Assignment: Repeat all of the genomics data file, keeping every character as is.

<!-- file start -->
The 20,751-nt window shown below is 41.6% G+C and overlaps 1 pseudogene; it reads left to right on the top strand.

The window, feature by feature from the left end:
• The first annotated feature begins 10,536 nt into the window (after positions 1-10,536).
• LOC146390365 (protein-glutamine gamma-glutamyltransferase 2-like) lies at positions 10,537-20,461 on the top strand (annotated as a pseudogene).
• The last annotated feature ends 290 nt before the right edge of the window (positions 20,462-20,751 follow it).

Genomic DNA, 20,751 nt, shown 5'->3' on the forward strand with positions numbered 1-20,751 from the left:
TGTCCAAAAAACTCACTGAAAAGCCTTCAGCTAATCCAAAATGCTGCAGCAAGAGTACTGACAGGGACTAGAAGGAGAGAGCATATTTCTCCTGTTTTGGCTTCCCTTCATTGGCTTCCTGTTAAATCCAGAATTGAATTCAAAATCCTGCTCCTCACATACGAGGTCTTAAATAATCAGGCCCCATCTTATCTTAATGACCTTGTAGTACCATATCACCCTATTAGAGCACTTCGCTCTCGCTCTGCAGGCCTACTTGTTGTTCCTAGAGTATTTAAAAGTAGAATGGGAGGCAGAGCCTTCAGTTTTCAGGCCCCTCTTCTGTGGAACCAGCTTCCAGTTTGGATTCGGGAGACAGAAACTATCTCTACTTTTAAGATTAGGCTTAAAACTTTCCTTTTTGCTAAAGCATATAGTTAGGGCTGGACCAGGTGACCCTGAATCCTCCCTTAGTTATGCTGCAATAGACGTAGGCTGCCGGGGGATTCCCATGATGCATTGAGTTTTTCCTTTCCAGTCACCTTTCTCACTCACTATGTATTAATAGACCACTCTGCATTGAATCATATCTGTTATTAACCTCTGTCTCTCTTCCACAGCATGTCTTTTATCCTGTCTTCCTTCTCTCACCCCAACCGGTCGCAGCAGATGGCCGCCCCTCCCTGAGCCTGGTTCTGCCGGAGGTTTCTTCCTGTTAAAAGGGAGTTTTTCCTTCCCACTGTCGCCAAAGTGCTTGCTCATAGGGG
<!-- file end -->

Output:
The 20,751-nt window shown below is 41.6% G+C and overlaps 1 pseudogene; it reads left to right on the top strand.

The window, feature by feature from the left end:
• The first annotated feature begins 10,536 nt into the window (after positions 1-10,536).
• LOC146390365 (protein-glutamine gamma-glutamyltransferase 2-like) lies at positions 10,537-20,461 on the top strand (annotated as a pseudogene).
• The last annotated feature ends 290 nt before the right edge of the window (positions 20,462-20,751 follow it).

Genomic DNA, 20,751 nt, shown 5'->3' on the forward strand with positions numbered 1-20,751 from the left:
TGTCCAAAAAACTCACTGAAAAGCCTTCAGCTAATCCAAAATGCTGCAGCAAGAGTACTGACAGGGACTAGAAGGAGAGAGCATATTTCTCCTGTTTTGGCTTCCCTTCATTGGCTTCCTGTTAAATCCAGAATTGAATTCAAAATCCTGCTCCTCACATACGAGGTCTTAAATAATCAGGCCCCATCTTATCTTAATGACCTTGTAGTACCATATCACCCTATTAGAGCACTTCGCTCTCGCTCTGCAGGCCTACTTGTTGTTCCTAGAGTATTTAAAAGTAGAATGGGAGGCAGAGCCTTCAGTTTTCAGGCCCCTCTTCTGTGGAACCAGCTTCCAGTTTGGATTCGGGAGACAGAAACTATCTCTACTTTTAAGATTAGGCTTAAAACTTTCCTTTTTGCTAAAGCATATAGTTAGGGCTGGACCAGGTGACCCTGAATCCTCCCTTAGTTATGCTGCAATAGACGTAGGCTGCCGGGGGATTCCCATGATGCATTGAGTTTTTCCTTTCCAGTCACCTTTCTCACTCACTATGTATTAATAGACCACTCTGCATTGAATCATATCTGTTATTAACCTCTGTCTCTCTTCCACAGCATGTCTTTTATCCTGTCTTCCTTCTCTCACCCCAACCGGTCGCAGCAGATGGCCGCCCCTCCCTGAGCCTGGTTCTGCCGGAGGTTTCTTCCTGTTAAAAGGGAGTTTTTCCTTCCCACTGTCGCCAAAGTGCTTGCTCATAGGGG